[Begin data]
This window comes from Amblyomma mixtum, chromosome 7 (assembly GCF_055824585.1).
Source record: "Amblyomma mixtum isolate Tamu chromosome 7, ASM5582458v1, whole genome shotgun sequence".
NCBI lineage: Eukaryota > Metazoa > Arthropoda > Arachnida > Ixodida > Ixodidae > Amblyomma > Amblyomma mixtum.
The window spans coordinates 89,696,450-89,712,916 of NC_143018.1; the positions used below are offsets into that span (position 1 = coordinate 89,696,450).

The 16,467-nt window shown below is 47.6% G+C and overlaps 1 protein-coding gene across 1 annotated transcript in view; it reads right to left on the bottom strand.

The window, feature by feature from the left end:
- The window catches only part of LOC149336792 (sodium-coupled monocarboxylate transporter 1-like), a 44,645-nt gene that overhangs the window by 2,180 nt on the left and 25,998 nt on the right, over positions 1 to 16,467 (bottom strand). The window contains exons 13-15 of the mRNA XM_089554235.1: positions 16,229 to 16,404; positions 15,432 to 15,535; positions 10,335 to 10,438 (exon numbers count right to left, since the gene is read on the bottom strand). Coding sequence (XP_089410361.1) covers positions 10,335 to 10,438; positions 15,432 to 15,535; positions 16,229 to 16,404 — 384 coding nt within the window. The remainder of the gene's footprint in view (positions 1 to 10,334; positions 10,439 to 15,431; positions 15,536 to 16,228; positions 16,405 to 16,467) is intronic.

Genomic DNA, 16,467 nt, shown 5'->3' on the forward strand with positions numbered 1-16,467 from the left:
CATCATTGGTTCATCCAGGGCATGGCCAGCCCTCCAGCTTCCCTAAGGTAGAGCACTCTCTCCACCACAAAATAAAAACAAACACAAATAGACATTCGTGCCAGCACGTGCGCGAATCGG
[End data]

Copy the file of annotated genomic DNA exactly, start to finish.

This window comes from Amblyomma mixtum, chromosome 7 (assembly GCF_055824585.1).
Source record: "Amblyomma mixtum isolate Tamu chromosome 7, ASM5582458v1, whole genome shotgun sequence".
NCBI lineage: Eukaryota > Metazoa > Arthropoda > Arachnida > Ixodida > Ixodidae > Amblyomma > Amblyomma mixtum.
The window spans coordinates 89,696,450-89,712,916 of NC_143018.1; the positions used below are offsets into that span (position 1 = coordinate 89,696,450).

The 16,467-nt window shown below is 47.6% G+C and overlaps 1 protein-coding gene across 1 annotated transcript in view; it reads right to left on the bottom strand.

The window, feature by feature from the left end:
- The window catches only part of LOC149336792 (sodium-coupled monocarboxylate transporter 1-like), a 44,645-nt gene that overhangs the window by 2,180 nt on the left and 25,998 nt on the right, over positions 1 to 16,467 (bottom strand). The window contains exons 13-15 of the mRNA XM_089554235.1: positions 16,229 to 16,404; positions 15,432 to 15,535; positions 10,335 to 10,438 (exon numbers count right to left, since the gene is read on the bottom strand). Coding sequence (XP_089410361.1) covers positions 10,335 to 10,438; positions 15,432 to 15,535; positions 16,229 to 16,404 — 384 coding nt within the window. The remainder of the gene's footprint in view (positions 1 to 10,334; positions 10,439 to 15,431; positions 15,536 to 16,228; positions 16,405 to 16,467) is intronic.

Genomic DNA, 16,467 nt, shown 5'->3' on the forward strand with positions numbered 1-16,467 from the left:
CATCATTGGTTCATCCAGGGCATGGCCAGCCCTCCAGCTTCCCTAAGGTAGAGCACTCTCTCCACCACAAAATAAAAACAAACACAAATAGACATTCGTGCCAGCACGTGCGCGAATCGG